This week we outline WA State’s initiatives so you can make informed decisions
In only a couple weeks, Washington State voters will head to the polls to fill their ballots out. Are you ‘ballot-ready’?
Aside from electing local, state and national officials, Washington residents will be asked to vote yes or no on four initiatives this November. These issues are often overlooked in voter preparation, but the outcome of such initiatives can affect you in a more personal way than an elected representative.
This week we have outlined the basic description of each initiative along with some arguments for and against their passing. Save these descriptions for use at the ballots.
Initiative 920 Estate Tax
Initiative 920 would repeal Washington’s state laws imposing tax, now committed to the education legacy trust fund, on transfers of estates of the dead to their heirs. This measure would take away $184.5 million in taxes over the next two years. The estate tax is dedicated to funding public schools. Estates in Washington valued at more than $2 million currently pay a graduated rate ranging from 10 percent to 19 percent on the estate assets above the $2 million threshold. The value of property used primarily for farming can be deducted from the taxable estate.
Those in support of Initiative 920 say that young people are the ones that are saddled with this tax because they pay the tax when aging family members leave them property. A statement for the initiative reads, “Young people may think they will never face death taxes, but when a family member dies and a business or property must be sold in order for the government to take its cut, they realize what an unfair tax it is…. Death should not be a taxable event.”
Those against I-920 say that it would gut a vital source of dedicated funding for education by repealing Washington’s estate tax. The statement against says, “The estate tax affects less than 1 percent of Washington’s families, applying only to estates worth more than $2 million for individuals and $4 million for couples. In fact, taxes are only charged on amounts above those thresholds. If a couple’s estate is worth $4,050,000, taxes are only 10 percent of $50,000. Family farms are totally exempted, so farmers can freely pass their property on to their children.”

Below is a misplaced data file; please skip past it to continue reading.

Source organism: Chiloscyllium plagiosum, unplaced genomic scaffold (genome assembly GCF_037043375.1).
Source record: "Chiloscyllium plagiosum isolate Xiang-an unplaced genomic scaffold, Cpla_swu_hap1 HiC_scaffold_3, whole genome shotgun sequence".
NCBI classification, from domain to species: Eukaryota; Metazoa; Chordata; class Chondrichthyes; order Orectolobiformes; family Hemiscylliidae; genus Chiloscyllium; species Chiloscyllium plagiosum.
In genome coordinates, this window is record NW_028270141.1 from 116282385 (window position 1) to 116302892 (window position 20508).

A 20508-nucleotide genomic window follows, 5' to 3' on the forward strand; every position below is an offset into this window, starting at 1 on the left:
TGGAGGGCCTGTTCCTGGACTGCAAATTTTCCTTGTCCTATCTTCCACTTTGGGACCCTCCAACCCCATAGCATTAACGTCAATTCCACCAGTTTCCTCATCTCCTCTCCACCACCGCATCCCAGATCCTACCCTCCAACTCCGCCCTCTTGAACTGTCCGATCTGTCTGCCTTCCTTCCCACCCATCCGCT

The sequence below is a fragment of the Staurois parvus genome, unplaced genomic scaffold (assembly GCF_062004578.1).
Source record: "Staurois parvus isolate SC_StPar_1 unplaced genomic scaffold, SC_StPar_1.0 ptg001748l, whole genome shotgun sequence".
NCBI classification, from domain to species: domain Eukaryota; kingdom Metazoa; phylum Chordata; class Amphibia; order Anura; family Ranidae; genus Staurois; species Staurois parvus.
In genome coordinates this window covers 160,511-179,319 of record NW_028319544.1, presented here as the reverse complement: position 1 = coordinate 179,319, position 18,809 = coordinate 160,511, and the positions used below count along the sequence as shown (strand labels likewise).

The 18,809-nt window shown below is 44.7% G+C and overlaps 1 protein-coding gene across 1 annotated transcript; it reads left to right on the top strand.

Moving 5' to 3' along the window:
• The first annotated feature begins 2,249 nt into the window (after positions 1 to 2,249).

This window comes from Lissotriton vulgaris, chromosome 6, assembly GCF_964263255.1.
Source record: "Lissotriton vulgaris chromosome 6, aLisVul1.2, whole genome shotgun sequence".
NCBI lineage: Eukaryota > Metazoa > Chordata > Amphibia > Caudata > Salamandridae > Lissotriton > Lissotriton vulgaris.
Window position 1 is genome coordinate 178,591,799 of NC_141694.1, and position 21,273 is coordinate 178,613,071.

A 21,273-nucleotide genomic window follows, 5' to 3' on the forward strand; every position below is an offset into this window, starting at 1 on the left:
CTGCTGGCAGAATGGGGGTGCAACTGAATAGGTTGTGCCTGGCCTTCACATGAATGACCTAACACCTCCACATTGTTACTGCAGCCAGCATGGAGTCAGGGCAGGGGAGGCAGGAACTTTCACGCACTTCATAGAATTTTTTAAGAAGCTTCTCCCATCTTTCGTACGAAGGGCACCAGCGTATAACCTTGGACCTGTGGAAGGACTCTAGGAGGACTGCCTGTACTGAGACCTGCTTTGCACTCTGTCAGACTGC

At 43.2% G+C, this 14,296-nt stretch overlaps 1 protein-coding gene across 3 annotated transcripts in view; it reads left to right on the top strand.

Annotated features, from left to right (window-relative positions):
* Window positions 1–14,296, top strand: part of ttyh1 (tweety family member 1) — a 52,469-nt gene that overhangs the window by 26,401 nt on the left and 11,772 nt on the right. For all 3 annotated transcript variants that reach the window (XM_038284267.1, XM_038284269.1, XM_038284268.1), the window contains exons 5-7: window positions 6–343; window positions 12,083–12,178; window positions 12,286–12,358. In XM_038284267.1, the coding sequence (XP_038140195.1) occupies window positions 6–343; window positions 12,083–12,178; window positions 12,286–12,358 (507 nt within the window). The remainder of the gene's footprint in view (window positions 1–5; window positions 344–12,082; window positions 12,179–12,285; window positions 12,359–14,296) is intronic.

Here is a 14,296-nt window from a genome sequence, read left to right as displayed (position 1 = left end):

Initiative 933 Gov. Regulation of Private Property
Initiative 933 would require the government to compensate land owners when government regulation damages the use or value of private property, would forbid regulations that prohibit existing legal uses of private property and would provide exceptions or payments. Initiative 933 is estimated to cost state agencies $2 billion to $2.18 billion over the next six years for compensation to property owners and administration of the measure. In the same time period, the Initiative is estimated to cost cities $3.8 billion to $5.3 billion, based upon number of land-use actions since 1996, and is estimated to cost counties $1.49 billion to $1.51 billion. Costs are derived from the requirement that, with specific exceptions, state agencies and local governments must pay compensation when taking actions that prohibit or restrict the use of real and certain personal property.
Those in favor of Initiative 933 say that government has an obligation to be fair to land owners and that too often government is unfair and passes legislation that damages landowners’ use of their own property. The statement for the Initiative reads, “In the past 10 years, excessive government regulations have violated our rights and made it difficult for farmers and other property owners to use their property in reasonable ways. For most of us, our homes are our greatest investment. Government should not be able to change the rules and strip us of the use or value of our private property. I-933 protects our jobs, our economy and our retirement plans that depend on reasonable use of private property.”